Burnet County Gains Households, Wealth



Recently-released migration data indicates that people moving into Burnet County are substantially wealthier than those who are moving out.  From 2012 to 2013, the 1,405 households that left Burnet County had an average household income of $59,745, while the 1,631 households that moved into the county had an average household income of $103,579.

This data compilation appears on the Rural Capital Headlight web site, which is sponsored by Workforce Solutions – Rural Capital Area.  A special “thanks” goes to Chris Engle with Avalanche Consulting who helped clarify some of the formulas.

Another interesting bit of information released in the same newsletter relates to migration among the nine counties in the Rural Capital Area.  Burnet County, which gained 93 more households than it lost to the rest of the region, outpaced the net migration numbers of all other counties, including Bastrop (+65 households), Caldwell (+42), and Fayette, Hays, Lee, and Llano Counties—each with less than 10 net new households.  Blanco County actually lost 24 households to the rest of the region, and Williamson County lost a net 195 households to the other eight counties.

The households gained by Burnet County from the rest of the region came primarily from Williamson County (214 households) and Llano County (185 households).  In terms of out migration from 2012 to 2013, 182 households moved from Burnet County to Llano County and 149 moved to Williamson County.

For the sake of tracking incomes that moved across county lines, Travis County was added to the mix.  Interestingly, Burnet County gained the households with the highest and third-highest average household incomes in the region.  The households that moved from Llano County to Burnet County had an average household income of $214,346, and those moving from Travis County to Burnet County had an average HHI of $123,258.  Households that moved from Burnet County to Llano County and Travis County had an average HHI of $45,165 and $88,129, respectively.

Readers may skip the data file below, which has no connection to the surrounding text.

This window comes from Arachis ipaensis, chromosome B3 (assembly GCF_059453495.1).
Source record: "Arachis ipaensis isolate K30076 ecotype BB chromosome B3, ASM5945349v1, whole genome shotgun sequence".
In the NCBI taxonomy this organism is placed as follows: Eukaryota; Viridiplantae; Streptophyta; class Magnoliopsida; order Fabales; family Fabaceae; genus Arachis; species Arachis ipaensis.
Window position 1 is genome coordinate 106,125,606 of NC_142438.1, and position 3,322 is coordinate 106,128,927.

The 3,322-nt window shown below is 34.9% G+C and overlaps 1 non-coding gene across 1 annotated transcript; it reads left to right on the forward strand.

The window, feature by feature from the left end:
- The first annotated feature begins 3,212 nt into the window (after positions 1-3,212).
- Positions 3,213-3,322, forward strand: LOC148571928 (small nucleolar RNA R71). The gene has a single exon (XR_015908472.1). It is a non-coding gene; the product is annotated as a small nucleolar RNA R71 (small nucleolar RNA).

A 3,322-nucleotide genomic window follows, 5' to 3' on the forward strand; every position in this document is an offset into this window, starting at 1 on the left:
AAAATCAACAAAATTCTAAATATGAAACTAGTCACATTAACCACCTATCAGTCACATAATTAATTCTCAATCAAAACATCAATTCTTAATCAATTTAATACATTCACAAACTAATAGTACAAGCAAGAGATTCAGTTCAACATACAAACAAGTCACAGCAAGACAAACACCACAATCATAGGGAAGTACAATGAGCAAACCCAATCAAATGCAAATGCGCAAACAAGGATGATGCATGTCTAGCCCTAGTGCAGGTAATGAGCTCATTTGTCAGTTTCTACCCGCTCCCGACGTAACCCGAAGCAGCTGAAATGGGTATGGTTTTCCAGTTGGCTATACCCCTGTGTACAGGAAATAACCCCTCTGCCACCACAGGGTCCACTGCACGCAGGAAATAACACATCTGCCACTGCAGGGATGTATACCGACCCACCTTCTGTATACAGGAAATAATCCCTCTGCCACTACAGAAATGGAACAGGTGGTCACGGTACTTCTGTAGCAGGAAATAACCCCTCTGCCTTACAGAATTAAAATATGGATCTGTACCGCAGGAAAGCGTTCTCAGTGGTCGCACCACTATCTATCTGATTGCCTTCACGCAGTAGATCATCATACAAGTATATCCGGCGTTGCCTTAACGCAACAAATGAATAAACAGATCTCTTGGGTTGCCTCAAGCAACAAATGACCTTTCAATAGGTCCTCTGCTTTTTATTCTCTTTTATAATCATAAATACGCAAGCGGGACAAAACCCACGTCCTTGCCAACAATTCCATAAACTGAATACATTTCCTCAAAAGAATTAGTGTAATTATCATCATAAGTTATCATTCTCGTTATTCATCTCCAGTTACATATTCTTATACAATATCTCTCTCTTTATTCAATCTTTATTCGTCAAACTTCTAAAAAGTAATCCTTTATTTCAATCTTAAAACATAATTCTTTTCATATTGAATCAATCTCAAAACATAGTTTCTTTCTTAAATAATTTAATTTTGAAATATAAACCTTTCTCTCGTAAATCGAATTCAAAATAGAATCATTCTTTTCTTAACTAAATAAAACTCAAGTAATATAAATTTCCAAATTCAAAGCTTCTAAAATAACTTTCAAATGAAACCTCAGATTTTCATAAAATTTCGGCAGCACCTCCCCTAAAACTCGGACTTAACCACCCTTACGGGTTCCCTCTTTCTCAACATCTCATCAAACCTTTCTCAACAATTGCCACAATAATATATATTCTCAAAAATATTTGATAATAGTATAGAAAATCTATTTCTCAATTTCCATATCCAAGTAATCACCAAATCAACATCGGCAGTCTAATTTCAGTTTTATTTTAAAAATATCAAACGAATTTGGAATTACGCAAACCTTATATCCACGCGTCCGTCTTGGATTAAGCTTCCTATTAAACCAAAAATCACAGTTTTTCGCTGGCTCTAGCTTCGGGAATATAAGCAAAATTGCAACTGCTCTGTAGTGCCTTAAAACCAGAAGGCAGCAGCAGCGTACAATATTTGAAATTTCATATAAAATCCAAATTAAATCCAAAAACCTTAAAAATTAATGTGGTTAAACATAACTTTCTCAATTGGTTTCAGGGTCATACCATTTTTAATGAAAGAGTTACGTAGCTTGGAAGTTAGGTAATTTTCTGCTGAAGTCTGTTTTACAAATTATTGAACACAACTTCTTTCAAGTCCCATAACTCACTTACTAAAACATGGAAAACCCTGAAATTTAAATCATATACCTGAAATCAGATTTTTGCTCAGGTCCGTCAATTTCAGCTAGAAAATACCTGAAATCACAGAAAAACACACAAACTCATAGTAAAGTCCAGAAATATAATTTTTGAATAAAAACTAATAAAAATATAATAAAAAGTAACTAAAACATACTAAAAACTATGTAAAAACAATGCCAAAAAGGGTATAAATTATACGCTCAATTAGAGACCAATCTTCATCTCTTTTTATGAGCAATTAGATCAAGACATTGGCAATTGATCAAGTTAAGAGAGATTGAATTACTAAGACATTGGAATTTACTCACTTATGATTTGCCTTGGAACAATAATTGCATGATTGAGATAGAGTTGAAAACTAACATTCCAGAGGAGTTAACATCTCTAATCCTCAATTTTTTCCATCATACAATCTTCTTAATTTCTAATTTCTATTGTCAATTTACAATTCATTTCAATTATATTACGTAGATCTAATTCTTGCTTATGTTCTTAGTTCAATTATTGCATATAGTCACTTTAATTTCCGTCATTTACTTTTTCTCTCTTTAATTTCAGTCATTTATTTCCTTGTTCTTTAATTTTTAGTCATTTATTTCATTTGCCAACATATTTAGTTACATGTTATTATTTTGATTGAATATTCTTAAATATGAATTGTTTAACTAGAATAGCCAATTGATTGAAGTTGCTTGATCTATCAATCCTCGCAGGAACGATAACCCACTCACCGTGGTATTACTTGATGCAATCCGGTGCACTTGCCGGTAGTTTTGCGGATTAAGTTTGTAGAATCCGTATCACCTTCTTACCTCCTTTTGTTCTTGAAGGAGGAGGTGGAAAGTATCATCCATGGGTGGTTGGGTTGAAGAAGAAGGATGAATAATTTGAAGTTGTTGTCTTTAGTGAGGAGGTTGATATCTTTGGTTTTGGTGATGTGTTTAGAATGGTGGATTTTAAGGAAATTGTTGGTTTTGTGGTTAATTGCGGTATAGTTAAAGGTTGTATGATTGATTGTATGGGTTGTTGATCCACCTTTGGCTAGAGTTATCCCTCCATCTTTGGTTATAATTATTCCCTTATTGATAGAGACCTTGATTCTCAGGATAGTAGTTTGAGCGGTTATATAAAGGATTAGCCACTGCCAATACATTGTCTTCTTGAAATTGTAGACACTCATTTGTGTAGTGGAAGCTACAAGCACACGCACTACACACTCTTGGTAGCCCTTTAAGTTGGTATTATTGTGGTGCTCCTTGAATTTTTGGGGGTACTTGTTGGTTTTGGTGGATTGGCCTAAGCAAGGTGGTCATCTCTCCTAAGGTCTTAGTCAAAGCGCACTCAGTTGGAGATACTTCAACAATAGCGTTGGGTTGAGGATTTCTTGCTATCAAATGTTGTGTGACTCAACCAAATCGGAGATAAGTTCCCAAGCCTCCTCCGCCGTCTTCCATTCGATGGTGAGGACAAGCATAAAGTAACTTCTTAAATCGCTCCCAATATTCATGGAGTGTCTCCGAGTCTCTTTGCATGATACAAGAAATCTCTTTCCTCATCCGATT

What all of this data points to is the fact that Burnet County is a desirable place to live, even when considered against some of the fastest growing counties (Williamson and Hays especially) in the United States.  In the best case scenario, the people moving into Burnet County with much higher income levels than those leaving have come here because of good jobs.  Keep in mind that, while the Baylor Scott & White Hospital – Marble Falls did not open until this year, the clinic opened in 2013 and hired more than 60 people during the first couple of months of operation.

A more likely scenario, however, is that at least some of our in-migration is due to wealthy retirees moving into Burnet County, which continues a longstanding trend of people bringing money into the region that was earned outside the region.  This dynamic causes economic expansion, but it also puts pressure on the retail and service sectors to keep up and further exacerbates our affordability challenges—meaning that some people are being priced out of their homes.  According to Census data compiled by the Texas Relative Economic Community Health Index and reported in the Austin Business Journal, 30.4% of Burnet County households had housing costs greater than 30% of their household income; this percentage ranks 226 out of 254 counties in the state.

In sum, I’d say that it is great news that Marble Falls and Burnet County are gaining households and that those households tend to be wealthier than the ones that leave.  Our challenge, however, is clear: we need to increase and diversify our housing inventory to accommodate the people who want to be here, including residents and workers from all income levels.